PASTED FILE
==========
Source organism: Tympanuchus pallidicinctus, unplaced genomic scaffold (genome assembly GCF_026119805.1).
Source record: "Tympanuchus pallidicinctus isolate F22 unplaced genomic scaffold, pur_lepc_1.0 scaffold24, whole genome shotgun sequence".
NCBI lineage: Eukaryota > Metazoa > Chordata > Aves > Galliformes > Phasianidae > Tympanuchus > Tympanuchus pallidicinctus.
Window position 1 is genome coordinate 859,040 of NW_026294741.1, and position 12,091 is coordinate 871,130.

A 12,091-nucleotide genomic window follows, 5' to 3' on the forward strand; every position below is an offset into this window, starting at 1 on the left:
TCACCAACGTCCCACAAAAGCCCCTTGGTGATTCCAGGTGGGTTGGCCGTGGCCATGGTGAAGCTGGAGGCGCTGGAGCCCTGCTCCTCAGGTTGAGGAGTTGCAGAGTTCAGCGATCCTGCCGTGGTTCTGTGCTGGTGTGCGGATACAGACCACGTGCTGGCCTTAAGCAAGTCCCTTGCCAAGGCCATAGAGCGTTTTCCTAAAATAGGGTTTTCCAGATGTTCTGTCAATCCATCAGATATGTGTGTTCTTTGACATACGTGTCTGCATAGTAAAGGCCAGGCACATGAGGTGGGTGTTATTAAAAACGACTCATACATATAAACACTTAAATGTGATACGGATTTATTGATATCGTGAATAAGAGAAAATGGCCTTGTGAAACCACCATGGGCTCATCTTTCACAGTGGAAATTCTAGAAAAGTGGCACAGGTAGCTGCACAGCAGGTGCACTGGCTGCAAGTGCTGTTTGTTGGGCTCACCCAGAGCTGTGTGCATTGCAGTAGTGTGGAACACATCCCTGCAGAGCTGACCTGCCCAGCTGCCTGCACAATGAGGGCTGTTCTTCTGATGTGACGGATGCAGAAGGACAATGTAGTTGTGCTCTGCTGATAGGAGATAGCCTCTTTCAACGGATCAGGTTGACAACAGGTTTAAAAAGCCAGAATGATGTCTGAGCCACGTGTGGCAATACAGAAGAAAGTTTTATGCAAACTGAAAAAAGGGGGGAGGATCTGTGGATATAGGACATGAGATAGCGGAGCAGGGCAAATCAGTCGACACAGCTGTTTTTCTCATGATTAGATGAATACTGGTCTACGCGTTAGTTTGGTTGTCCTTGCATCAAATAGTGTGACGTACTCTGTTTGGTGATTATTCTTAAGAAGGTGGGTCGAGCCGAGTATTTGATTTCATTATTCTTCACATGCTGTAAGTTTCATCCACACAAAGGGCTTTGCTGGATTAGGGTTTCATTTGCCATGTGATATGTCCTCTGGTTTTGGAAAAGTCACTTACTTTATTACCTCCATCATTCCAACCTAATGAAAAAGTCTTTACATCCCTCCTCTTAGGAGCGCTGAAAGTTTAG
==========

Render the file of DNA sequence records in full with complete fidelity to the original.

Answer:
Source organism: Tympanuchus pallidicinctus, unplaced genomic scaffold (genome assembly GCF_026119805.1).
Source record: "Tympanuchus pallidicinctus isolate F22 unplaced genomic scaffold, pur_lepc_1.0 scaffold24, whole genome shotgun sequence".
NCBI lineage: Eukaryota > Metazoa > Chordata > Aves > Galliformes > Phasianidae > Tympanuchus > Tympanuchus pallidicinctus.
Window position 1 is genome coordinate 859,040 of NW_026294741.1, and position 12,091 is coordinate 871,130.

A 12,091-nucleotide genomic window follows, 5' to 3' on the forward strand; every position below is an offset into this window, starting at 1 on the left:
TCACCAACGTCCCACAAAAGCCCCTTGGTGATTCCAGGTGGGTTGGCCGTGGCCATGGTGAAGCTGGAGGCGCTGGAGCCCTGCTCCTCAGGTTGAGGAGTTGCAGAGTTCAGCGATCCTGCCGTGGTTCTGTGCTGGTGTGCGGATACAGACCACGTGCTGGCCTTAAGCAAGTCCCTTGCCAAGGCCATAGAGCGTTTTCCTAAAATAGGGTTTTCCAGATGTTCTGTCAATCCATCAGATATGTGTGTTCTTTGACATACGTGTCTGCATAGTAAAGGCCAGGCACATGAGGTGGGTGTTATTAAAAACGACTCATACATATAAACACTTAAATGTGATACGGATTTATTGATATCGTGAATAAGAGAAAATGGCCTTGTGAAACCACCATGGGCTCATCTTTCACAGTGGAAATTCTAGAAAAGTGGCACAGGTAGCTGCACAGCAGGTGCACTGGCTGCAAGTGCTGTTTGTTGGGCTCACCCAGAGCTGTGTGCATTGCAGTAGTGTGGAACACATCCCTGCAGAGCTGACCTGCCCAGCTGCCTGCACAATGAGGGCTGTTCTTCTGATGTGACGGATGCAGAAGGACAATGTAGTTGTGCTCTGCTGATAGGAGATAGCCTCTTTCAACGGATCAGGTTGACAACAGGTTTAAAAAGCCAGAATGATGTCTGAGCCACGTGTGGCAATACAGAAGAAAGTTTTATGCAAACTGAAAAAAGGGGGGAGGATCTGTGGATATAGGACATGAGATAGCGGAGCAGGGCAAATCAGTCGACACAGCTGTTTTTCTCATGATTAGATGAATACTGGTCTACGCGTTAGTTTGGTTGTCCTTGCATCAAATAGTGTGACGTACTCTGTTTGGTGATTATTCTTAAGAAGGTGGGTCGAGCCGAGTATTTGATTTCATTATTCTTCACATGCTGTAAGTTTCATCCACACAAAGGGCTTTGCTGGATTAGGGTTTCATTTGCCATGTGATATGTCCTCTGGTTTTGGAAAAGTCACTTACTTTATTACCTCCATCATTCCAACCTAATGAAAAAGTCTTTACATCCCTCCTCTTAGGAGCGCTGAAAGTTTAG